When a capacitor is actively charging up, the transistor that the capacitor is in series with will be OFF. This is the time when the corresponding LED will be OFF. When the capacitor then discharges to the base of the transistor it is in series with, this is when the transistor is on and turns on the LED that it is connected to. So these are the ON and OFF states of the transistors. When the capacitor is charging up, this creates the delay period in which the transistor is off. When the capacitor is discharging, it feeds sufficient current to the base so that the transistor can turn on.

The thing about this circuit is that it alternates output states. While one LED is ON, the other is OFF. What this translates to is while one capacitor is actively charging up, the other capacitor is actively discharging its power. This repeats over and over again.

The discharging of the capacitor current is the trigger pulse which allows the transistor is change state. When the capacitor is charging up, there is no discharge of current to the base of the transistor, so the transistor is OFF. When the capacitor is discharging, there is sufficient current to the base of the transistor and this switches the transistor ON. This discharging current is the trigger pulse to allow output change. So though the circuit is a bistable multivibrator, with these constant trigger pulses created by the discharging of the capacitor, it functions as an astable multivibrator and is able to switch constantly between ON and OFF.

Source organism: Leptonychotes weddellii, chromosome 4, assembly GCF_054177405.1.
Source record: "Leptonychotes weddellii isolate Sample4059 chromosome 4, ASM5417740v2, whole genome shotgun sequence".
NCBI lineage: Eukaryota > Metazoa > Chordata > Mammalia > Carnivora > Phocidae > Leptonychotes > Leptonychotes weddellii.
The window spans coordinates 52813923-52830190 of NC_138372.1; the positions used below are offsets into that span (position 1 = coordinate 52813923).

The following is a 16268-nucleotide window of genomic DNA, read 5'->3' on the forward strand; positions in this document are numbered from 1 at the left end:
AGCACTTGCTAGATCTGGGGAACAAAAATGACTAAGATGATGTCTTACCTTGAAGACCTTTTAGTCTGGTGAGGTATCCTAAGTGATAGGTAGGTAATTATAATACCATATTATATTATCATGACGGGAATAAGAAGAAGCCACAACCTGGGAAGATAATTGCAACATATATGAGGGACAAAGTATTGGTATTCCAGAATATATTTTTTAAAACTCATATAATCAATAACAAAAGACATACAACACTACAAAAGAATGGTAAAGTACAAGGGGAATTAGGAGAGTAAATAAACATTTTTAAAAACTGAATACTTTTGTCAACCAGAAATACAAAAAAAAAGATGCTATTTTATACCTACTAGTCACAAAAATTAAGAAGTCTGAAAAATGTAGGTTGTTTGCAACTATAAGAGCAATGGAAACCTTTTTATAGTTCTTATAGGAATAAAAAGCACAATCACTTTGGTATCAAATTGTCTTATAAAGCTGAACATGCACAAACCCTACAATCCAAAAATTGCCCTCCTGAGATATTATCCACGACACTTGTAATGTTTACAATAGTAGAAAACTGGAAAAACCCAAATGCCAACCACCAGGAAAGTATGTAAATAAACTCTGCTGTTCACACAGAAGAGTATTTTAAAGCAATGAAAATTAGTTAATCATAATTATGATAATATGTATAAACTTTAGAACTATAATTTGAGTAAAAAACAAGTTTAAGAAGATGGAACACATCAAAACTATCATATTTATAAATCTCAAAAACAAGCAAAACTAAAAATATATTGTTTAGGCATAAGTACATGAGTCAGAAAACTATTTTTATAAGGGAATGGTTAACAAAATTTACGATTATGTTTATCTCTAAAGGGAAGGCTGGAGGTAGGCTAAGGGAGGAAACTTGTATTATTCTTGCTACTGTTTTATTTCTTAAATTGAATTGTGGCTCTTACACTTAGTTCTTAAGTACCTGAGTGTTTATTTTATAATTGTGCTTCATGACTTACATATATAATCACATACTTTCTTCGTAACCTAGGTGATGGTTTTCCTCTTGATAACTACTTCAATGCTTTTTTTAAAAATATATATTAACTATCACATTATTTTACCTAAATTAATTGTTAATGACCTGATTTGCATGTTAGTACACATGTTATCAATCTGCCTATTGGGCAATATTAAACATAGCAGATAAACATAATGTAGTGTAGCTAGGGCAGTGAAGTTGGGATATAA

If you want to change the time period that the LEDs turn on and off, then you would adjust the resistor and capacitor values. The time period, T= RC, where R is the resistance and C is the capacitance. So a bigger resistance or capacitance value increases the time period. So if you want the LED ON and OFF for longer periods of time, you would increase either the resistance or capacitance or both. If you want to decrease the time the LEDs are ON and OFF, you would decrease the resistance and capacitance values.

Being that we are using a 10KΩ resistor and a 100μF capacitor, an LED has a time constant of, T= RC= (10KΩ)(100μF)= 1 second. So each LED turns on every second. Being that we have 2 LEDs, an LED in this circuit turns on every half a second. But the individual LEDs themselves turn on every second.

If we wanted to double the time constant of the circuit, we could double the resistance to 20KΩ, while leaving the capacitor value unchanged. This would make an LED turn on every 2 seconds.

So this is how calculations work out. It's the 2 inner resistors and the capacitors that determine the time constant and, thus, frequency of the circuit.

Both resistors and capacitors should be the same value for symmetric coordination of both sides. Being that you want one LED to be ON and the other to be OFF and for both LEDs to work in symmetry as far as one being ON and the other being OFF, you want to keep the values equal on both sides. So in this circuit, both resistors are 10KΩ and both capacitors are 100μF. If they weren't equal, there wouldn't be symmetry. So they should be equal. So keep this in mind when choosing your components.

And this is how an astable multivibrator circuit can work with transistors.

To see how this circuit operates in real life, see the video below.

Related Resources

How to Build a Monostable Multivibrator Circuit with Transistors

How to Build a Bistable Multivibrator Circuit with Transistors